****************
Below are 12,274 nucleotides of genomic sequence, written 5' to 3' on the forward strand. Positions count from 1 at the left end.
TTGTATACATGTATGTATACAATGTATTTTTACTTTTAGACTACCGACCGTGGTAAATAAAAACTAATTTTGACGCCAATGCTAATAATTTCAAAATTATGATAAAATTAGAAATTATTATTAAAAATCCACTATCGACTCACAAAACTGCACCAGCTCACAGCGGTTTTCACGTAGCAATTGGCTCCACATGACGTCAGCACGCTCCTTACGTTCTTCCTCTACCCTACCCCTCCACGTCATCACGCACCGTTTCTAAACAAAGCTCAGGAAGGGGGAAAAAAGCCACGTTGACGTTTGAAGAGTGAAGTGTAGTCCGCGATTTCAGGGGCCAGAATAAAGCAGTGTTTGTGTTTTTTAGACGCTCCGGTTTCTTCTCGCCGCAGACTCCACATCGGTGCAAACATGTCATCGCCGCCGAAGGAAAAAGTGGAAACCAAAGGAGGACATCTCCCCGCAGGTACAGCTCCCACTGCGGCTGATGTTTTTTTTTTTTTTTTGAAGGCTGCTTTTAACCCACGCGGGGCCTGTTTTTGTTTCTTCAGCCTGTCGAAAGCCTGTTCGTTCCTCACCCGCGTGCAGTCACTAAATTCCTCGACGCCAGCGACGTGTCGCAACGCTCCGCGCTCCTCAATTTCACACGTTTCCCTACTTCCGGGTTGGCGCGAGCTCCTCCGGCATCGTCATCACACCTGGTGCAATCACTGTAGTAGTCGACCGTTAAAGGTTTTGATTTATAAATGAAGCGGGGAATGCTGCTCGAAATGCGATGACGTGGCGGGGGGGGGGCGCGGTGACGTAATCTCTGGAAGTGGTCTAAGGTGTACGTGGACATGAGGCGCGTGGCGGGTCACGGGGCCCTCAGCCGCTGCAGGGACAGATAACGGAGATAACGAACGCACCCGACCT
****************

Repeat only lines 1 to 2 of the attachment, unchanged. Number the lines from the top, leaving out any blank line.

Below are 12,274 nucleotides of genomic sequence, written 5' to 3' on the forward strand. Positions count from 1 at the left end.
TTGTATACATGTATGTATACAATGTATTTTTACTTTTAGACTACCGACCGTGGTAAATAAAAACTAATTTTGACGCCAATGCTAATAATTTCAAAATTATGATAAAATTAGAAATTATTATTAAAAATCCACTATCGACTCACAAAACTGCACCAGCTCACAGCGGTTTTCACGTAGCAATTGGCTCCACATGACGTCAGCACGCTCCTTACGTTCTTCCTCTACCCTACCCCTCCACGTCATCACGCACCGTTTCTAAACAAAGCTCAGGAAGGGGGAAAAAAGCCACGTTGACGTTTGAAGAGTGAAGTGTAGTCCGCGATTTCAGGGGCCAGAATAAAGCAGTGTTTGTGTTTTTTAGACGCTCCGGTTTCTTCTCGCCGCAGACTCCACATCGGTGCAAACATGTCATCGCCGCCGAAGGAAAAAGTGGAAACCAAAGGAGGACATCTCCCCGCAGGTACAGCTCCCACTGCGGCTGATGTTTTTTTTTTTTTTTTGAAGGCTGCTTTTAACCCACGCGGGGCCTGTTTTTGTTTCTTCAGCCTGTCGAAAGCCTGTTCGTTCCTCACCCGCGTGCAGTCACTAAATTCCTCGACGCCAGCGACGTGTCGCAACGCTCCGCGCTCCTCAATTTCACACGTTTCCCTACTTCCGGGTTGGCGCGAGCTCCTCCGGCATCGTCATCACACCTGGTGCAATCACTGTAGTAGTCGACCGTTAAAGGTTTTGATTTATAAATGAAGCGGGGAATGCTGCTCGAAATGCGATGACGTGGCGGGGGGGGGGCGCGGTGACGTAATCTCTGGAAGTGGTCTAAGGTGTACGTGGACATGAGGCGCGTGGCGGGTCACGGGGCCCTCAGCCGCTGCAGGGACAGATAACGGAGATAACGAACGCACCCGACCT